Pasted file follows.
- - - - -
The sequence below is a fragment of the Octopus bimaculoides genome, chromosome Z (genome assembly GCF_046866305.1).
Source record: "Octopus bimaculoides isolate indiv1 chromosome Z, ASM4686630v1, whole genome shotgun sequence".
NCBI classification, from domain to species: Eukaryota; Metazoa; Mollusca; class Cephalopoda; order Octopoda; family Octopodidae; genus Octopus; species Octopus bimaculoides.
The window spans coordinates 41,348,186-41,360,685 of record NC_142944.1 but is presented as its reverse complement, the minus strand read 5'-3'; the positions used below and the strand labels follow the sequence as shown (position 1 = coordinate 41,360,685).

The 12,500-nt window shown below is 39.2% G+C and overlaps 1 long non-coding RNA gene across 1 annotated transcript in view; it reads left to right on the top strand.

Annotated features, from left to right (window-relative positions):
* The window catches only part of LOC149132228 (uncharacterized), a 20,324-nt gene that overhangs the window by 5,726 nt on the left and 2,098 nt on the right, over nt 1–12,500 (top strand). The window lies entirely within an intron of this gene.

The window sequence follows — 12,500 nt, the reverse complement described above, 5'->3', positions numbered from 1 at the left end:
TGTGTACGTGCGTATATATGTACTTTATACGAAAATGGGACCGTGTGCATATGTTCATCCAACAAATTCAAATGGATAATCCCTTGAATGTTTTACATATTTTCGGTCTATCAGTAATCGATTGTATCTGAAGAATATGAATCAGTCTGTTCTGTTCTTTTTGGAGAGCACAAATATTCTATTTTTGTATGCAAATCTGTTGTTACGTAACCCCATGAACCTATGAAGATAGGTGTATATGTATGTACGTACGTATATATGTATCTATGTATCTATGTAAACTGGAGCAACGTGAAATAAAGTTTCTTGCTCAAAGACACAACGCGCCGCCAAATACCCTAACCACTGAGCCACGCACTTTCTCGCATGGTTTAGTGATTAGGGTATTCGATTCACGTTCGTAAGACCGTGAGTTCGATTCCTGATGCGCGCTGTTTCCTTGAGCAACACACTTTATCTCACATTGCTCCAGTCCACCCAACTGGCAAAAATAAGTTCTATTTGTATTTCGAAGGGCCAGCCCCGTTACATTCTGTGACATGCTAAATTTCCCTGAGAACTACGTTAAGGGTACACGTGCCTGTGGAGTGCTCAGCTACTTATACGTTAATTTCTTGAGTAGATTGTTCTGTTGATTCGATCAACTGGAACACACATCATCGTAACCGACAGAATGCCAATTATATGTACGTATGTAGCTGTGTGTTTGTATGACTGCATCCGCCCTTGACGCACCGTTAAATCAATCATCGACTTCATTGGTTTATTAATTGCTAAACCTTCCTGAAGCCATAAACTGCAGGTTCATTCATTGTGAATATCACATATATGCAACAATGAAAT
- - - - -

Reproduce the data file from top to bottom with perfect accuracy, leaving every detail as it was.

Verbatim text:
The sequence below is a fragment of the Octopus bimaculoides genome, chromosome Z (genome assembly GCF_046866305.1).
Source record: "Octopus bimaculoides isolate indiv1 chromosome Z, ASM4686630v1, whole genome shotgun sequence".
NCBI classification, from domain to species: Eukaryota; Metazoa; Mollusca; class Cephalopoda; order Octopoda; family Octopodidae; genus Octopus; species Octopus bimaculoides.
The window spans coordinates 41,348,186-41,360,685 of record NC_142944.1 but is presented as its reverse complement, the minus strand read 5'-3'; the positions used below and the strand labels follow the sequence as shown (position 1 = coordinate 41,360,685).

The 12,500-nt window shown below is 39.2% G+C and overlaps 1 long non-coding RNA gene across 1 annotated transcript in view; it reads left to right on the top strand.

Annotated features, from left to right (window-relative positions):
* The window catches only part of LOC149132228 (uncharacterized), a 20,324-nt gene that overhangs the window by 5,726 nt on the left and 2,098 nt on the right, over nt 1–12,500 (top strand). The window lies entirely within an intron of this gene.

The window sequence follows — 12,500 nt, the reverse complement described above, 5'->3', positions numbered from 1 at the left end:
TGTGTACGTGCGTATATATGTACTTTATACGAAAATGGGACCGTGTGCATATGTTCATCCAACAAATTCAAATGGATAATCCCTTGAATGTTTTACATATTTTCGGTCTATCAGTAATCGATTGTATCTGAAGAATATGAATCAGTCTGTTCTGTTCTTTTTGGAGAGCACAAATATTCTATTTTTGTATGCAAATCTGTTGTTACGTAACCCCATGAACCTATGAAGATAGGTGTATATGTATGTACGTACGTATATATGTATCTATGTATCTATGTAAACTGGAGCAACGTGAAATAAAGTTTCTTGCTCAAAGACACAACGCGCCGCCAAATACCCTAACCACTGAGCCACGCACTTTCTCGCATGGTTTAGTGATTAGGGTATTCGATTCACGTTCGTAAGACCGTGAGTTCGATTCCTGATGCGCGCTGTTTCCTTGAGCAACACACTTTATCTCACATTGCTCCAGTCCACCCAACTGGCAAAAATAAGTTCTATTTGTATTTCGAAGGGCCAGCCCCGTTACATTCTGTGACATGCTAAATTTCCCTGAGAACTACGTTAAGGGTACACGTGCCTGTGGAGTGCTCAGCTACTTATACGTTAATTTCTTGAGTAGATTGTTCTGTTGATTCGATCAACTGGAACACACATCATCGTAACCGACAGAATGCCAATTATATGTACGTATGTAGCTGTGTGTTTGTATGACTGCATCCGCCCTTGACGCACCGTTAAATCAATCATCGACTTCATTGGTTTATTAATTGCTAAACCTTCCTGAAGCCATAAACTGCAGGTTCATTCATTGTGAATATCACATATATGCAACAATGAAAT